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Prevalence, Persistence, and Virulence Potential of Foodborne Pathogens From Retail Food Systems


<p>The objectives of this project are to:</p><p>Objective I. Elucidate foodborne pathogen contamination patterns and persistence in retail food systems.</p><p>Objective II. Develop, implement, and test practical and feasible control strategies in select establishments to (i) foodborne pathogens in retail food systems and (ii) reduce cross-contamination.</p><p>Objective III. Assess virulence potential of foodborne pathogens from retail food systems. Our long-term goal is to foundational data that will (i) assist in the identification of food safety hazards in produce at retail and (ii) elucidate effective and practice mitigation strategies to control foodborne pathogens in retail food systems. </p>

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Foodborne pathogens remain concerns due to their ability to cause severe human disease and their common presence in environments from farm to fork. USDA-ERS estimate costs resulting from listeriosis and salmonellosis to exceed $2.8M and $3.7M, respectively (USDA-ERS, 2014); these estimates do not include production costs (e.g., routine testing, recalls) or other cost associated with prevention. There has been no significant reduction in the number of foodborne illness cases caused by major pathogens (e.g. Salmonella) compared to baseline data collected in 2006 (CDC, 2013). This trend indicates that lesser known food vehicles or food handling environments may be responsible for more cases of foodborne disease than currently estimated. The most recent estimates of human foodborne disease indicate that non-typhoidal Salmonella serotypes cause approx. 1 million cases resulting in 378 deaths and 11% of the overall burden of foodborne disease in the United States (Scallan et al., 2011). While consumption of undercooked poultry and poultry products or foods cross-contaminated with raw poultry and/or products remains among the most likely sources of foodborne salmonellosis (Gould et al., 2013), Salmonella is also estimated to cause approximately 50% of produce-associated illnesses and be responsible for the majority of produce-associated outbreaks in the US (Strawn, et al., 2014).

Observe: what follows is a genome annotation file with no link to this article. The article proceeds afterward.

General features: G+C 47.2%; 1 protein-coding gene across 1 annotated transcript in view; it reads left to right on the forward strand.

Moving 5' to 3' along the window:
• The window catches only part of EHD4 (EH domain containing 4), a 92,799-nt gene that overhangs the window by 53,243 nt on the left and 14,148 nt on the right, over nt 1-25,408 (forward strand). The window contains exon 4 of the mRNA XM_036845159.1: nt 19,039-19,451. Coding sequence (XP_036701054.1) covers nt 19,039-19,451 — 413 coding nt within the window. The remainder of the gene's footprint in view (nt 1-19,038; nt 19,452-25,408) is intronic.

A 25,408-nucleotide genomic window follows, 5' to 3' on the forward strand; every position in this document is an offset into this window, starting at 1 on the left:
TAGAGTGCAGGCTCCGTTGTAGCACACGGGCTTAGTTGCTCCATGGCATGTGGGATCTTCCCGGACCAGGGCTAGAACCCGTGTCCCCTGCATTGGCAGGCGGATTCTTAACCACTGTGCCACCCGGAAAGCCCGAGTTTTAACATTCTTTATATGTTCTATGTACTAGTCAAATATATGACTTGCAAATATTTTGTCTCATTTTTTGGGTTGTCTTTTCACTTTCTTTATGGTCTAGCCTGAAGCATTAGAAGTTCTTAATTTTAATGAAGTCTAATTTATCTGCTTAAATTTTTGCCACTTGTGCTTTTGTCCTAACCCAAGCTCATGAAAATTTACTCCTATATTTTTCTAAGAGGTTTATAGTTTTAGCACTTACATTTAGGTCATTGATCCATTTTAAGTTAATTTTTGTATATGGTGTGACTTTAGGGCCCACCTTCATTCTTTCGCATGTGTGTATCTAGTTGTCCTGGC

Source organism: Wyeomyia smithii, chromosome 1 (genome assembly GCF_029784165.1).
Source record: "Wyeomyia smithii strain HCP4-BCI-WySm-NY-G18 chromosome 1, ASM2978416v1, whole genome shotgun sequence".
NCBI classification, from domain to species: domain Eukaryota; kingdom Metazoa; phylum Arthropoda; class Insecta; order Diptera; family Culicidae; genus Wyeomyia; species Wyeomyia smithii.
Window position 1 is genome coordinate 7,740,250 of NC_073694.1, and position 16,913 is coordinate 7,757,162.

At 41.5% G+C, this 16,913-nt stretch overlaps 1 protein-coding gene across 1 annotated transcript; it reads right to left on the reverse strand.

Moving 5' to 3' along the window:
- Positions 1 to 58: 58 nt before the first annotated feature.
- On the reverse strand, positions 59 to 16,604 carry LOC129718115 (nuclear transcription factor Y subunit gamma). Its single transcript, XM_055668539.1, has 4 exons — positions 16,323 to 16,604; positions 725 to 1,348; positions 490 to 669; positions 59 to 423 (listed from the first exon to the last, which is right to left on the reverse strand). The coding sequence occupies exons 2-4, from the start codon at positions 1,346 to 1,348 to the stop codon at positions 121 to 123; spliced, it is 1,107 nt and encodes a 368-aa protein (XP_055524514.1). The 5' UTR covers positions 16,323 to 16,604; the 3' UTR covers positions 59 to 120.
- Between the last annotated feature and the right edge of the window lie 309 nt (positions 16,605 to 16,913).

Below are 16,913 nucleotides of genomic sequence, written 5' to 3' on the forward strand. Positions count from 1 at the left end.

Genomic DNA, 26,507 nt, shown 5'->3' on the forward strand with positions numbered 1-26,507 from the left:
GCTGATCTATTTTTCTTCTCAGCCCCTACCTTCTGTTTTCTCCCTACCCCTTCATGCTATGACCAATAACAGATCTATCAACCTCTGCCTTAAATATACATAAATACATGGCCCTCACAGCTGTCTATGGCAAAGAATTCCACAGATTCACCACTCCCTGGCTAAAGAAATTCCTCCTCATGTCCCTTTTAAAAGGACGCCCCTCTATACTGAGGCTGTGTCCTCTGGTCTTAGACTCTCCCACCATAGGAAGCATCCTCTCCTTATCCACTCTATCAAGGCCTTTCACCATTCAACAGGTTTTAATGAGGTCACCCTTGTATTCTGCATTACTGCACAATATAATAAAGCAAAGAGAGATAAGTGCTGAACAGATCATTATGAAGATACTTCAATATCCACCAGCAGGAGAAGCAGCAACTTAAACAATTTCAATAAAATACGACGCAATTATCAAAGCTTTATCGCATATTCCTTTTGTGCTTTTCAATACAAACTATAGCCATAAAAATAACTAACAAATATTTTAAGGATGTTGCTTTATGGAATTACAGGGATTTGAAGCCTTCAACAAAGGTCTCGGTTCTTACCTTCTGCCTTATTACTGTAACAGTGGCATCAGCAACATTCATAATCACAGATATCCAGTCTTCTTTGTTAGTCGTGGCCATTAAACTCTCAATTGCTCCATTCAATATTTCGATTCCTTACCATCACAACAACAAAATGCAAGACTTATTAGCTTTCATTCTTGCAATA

Oliver, Haley F
Purdue University
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